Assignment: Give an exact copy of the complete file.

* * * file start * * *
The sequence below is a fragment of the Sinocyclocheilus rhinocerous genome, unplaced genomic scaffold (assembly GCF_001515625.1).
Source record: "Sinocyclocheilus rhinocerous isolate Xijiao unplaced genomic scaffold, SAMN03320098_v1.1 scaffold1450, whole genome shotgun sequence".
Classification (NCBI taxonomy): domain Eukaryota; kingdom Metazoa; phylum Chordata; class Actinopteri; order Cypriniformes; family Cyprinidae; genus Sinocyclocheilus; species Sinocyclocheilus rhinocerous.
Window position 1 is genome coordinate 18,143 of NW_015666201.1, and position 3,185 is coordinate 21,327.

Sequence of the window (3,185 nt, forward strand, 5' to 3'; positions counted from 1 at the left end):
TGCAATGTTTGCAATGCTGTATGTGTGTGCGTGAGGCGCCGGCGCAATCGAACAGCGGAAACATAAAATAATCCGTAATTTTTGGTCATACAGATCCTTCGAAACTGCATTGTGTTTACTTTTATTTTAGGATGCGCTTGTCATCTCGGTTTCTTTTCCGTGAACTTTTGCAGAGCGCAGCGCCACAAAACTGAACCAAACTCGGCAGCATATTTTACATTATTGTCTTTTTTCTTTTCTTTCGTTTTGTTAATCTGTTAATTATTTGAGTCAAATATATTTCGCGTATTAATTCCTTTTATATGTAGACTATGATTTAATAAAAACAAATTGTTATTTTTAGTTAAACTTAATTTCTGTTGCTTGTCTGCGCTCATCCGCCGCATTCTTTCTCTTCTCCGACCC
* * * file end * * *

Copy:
The sequence below is a fragment of the Sinocyclocheilus rhinocerous genome, unplaced genomic scaffold (assembly GCF_001515625.1).
Source record: "Sinocyclocheilus rhinocerous isolate Xijiao unplaced genomic scaffold, SAMN03320098_v1.1 scaffold1450, whole genome shotgun sequence".
Classification (NCBI taxonomy): domain Eukaryota; kingdom Metazoa; phylum Chordata; class Actinopteri; order Cypriniformes; family Cyprinidae; genus Sinocyclocheilus; species Sinocyclocheilus rhinocerous.
Window position 1 is genome coordinate 18,143 of NW_015666201.1, and position 3,185 is coordinate 21,327.

Sequence of the window (3,185 nt, forward strand, 5' to 3'; positions counted from 1 at the left end):
TGCAATGTTTGCAATGCTGTATGTGTGTGCGTGAGGCGCCGGCGCAATCGAACAGCGGAAACATAAAATAATCCGTAATTTTTGGTCATACAGATCCTTCGAAACTGCATTGTGTTTACTTTTATTTTAGGATGCGCTTGTCATCTCGGTTTCTTTTCCGTGAACTTTTGCAGAGCGCAGCGCCACAAAACTGAACCAAACTCGGCAGCATATTTTACATTATTGTCTTTTTTCTTTTCTTTCGTTTTGTTAATCTGTTAATTATTTGAGTCAAATATATTTCGCGTATTAATTCCTTTTATATGTAGACTATGATTTAATAAAAACAAATTGTTATTTTTAGTTAAACTTAATTTCTGTTGCTTGTCTGCGCTCATCCGCCGCATTCTTTCTCTTCTCCGACCC